Shortage of lulavs looms prior to Succot

Agriculture Ministry urges local production after it became clear exports from Sinai would be strictly prohibited.

September 19, 2011 01:53
1 minute read.
Bayit Vagan

Bayit Vagan homes apartments palm tree 521. (photo credit: Marc Israel Sellem)


Dear Reader,
As you can imagine, more people are reading The Jerusalem Post than ever before. Nevertheless, traditional business models are no longer sustainable and high-quality publications, like ours, are being forced to look for new ways to keep going. Unlike many other news organizations, we have not put up a paywall. We want to keep our journalism open and accessible and be able to keep providing you with news and analyses from the frontlines of Israel, the Middle East and the Jewish World.

As one of our loyal readers, we ask you to be our partner.

For $5 a month you will receive access to the following:

  • A user experience almost completely free of ads
  • Access to our Premium Section
  • Content from the award-winning Jerusalem Report and our monthly magazine to learn Hebrew - Ivrit
  • A brand new ePaper featuring the daily newspaper as it appears in print in Israel

Help us grow and continue telling Israel’s story to the world.

Thank you,

Ronit Hasin-Hochman, CEO, Jerusalem Post Group
Yaakov Katz, Editor-in-Chief


The Agriculture and Rural Development Ministry is urging Israeli palm farmers to significantly increase the number of lulavs provided for sale for the holiday of Succot, in order to meet the upcoming demand, after it became clear to the ministry that export of palm fronds from the Sinai would become completely prohibited, a statement from the ministry said on Sunday.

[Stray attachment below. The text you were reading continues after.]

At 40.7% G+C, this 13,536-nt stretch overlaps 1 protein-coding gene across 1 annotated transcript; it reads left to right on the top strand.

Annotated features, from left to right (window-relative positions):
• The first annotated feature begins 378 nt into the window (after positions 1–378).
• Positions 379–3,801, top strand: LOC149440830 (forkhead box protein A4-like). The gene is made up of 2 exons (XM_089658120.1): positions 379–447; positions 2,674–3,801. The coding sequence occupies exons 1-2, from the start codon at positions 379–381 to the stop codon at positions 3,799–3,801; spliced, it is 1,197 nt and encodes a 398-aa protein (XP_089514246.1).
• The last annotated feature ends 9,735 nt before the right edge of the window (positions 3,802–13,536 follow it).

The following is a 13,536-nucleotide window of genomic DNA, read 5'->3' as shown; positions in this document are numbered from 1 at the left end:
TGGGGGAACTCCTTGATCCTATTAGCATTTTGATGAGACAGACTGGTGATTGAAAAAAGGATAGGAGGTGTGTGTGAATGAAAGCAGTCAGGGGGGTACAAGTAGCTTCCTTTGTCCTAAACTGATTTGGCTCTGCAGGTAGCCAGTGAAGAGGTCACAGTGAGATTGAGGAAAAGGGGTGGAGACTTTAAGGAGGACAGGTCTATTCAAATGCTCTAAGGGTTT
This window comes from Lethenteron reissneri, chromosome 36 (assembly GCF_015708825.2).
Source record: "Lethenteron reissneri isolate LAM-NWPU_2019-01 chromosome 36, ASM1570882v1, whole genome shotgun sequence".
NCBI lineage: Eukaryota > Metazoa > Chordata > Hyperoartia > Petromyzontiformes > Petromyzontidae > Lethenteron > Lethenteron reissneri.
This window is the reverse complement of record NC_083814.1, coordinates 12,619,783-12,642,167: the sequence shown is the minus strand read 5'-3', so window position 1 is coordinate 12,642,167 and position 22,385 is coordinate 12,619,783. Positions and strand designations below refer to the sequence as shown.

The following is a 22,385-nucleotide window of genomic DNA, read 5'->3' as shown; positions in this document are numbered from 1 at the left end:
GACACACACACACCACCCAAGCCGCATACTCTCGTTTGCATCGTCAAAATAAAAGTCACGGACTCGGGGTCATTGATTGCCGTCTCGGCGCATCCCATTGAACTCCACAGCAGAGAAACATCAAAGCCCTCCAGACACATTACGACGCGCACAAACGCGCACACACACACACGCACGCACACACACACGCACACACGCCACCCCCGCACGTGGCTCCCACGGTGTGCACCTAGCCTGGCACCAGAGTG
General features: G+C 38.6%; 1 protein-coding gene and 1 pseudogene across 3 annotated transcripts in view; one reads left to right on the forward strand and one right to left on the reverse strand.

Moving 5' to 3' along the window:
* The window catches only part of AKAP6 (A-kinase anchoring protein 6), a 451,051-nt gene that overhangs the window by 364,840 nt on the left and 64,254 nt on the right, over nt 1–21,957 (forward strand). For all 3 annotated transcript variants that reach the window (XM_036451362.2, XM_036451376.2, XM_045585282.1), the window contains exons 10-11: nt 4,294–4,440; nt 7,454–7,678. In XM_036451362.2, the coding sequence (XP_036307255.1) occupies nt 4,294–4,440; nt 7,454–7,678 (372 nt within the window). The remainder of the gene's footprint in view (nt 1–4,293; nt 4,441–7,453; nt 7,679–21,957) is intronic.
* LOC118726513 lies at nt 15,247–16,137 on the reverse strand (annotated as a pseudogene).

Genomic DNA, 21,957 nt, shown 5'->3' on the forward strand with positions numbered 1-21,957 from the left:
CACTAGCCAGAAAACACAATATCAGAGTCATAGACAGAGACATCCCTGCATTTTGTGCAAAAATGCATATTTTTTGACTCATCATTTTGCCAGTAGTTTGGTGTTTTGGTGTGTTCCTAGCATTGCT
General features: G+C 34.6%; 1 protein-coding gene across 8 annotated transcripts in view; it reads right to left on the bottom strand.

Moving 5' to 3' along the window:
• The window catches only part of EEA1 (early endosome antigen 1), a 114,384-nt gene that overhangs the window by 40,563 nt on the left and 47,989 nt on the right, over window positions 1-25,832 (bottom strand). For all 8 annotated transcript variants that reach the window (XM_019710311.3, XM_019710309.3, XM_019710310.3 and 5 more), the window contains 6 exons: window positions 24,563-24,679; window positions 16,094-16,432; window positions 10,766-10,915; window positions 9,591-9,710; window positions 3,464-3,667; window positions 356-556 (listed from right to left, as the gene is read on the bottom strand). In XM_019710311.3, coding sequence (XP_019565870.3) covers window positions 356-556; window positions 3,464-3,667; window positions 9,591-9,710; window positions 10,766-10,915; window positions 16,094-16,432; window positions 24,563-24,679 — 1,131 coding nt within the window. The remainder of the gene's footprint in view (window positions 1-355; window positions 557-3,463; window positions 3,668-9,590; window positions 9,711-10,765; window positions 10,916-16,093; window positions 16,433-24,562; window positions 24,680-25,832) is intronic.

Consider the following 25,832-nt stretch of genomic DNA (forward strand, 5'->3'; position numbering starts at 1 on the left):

The expected demand of lulavs this season is around 600,000-700,000, and in the face of potential shortage, Agriculture and Rural Development Minister Orit Noked pleaded with her Egyptian counterpart Yousef Farag in early August to release palm fronds for export, according to the ministry.

Be the first to know - Join our Facebook page.

Thousands attend funeral for 11 burnt Torah scrolls
Succot from around the world

Farag, however, has refused to export palms from the Sinai until the end of 2011, a decision that will also sorely affect the Jewish communities in both North America and Europe, the ministry said.

“As a result of current circumstances, the ministry encourages and advises palm growers in Israel to increase the number of lulavs that will be supplied for the holiday,” Noked said in the statement.

“At the same time, the office will promote additional import alternatives, in order to enable everyone to perform the required Succot observance.”

Licenses to import palm fronds from Spain, Jordan and Gaza have been issued, but it is not yet known whether import will actually occur from these places, the ministry added.


Join Jerusalem Post Premium Plus now for just $5 and upgrade your experience with an ads-free website and exclusive content. Click here>>

Related Content

Joan Rivers
August 28, 2014
Joan Rivers rushed to hospital following throat surgery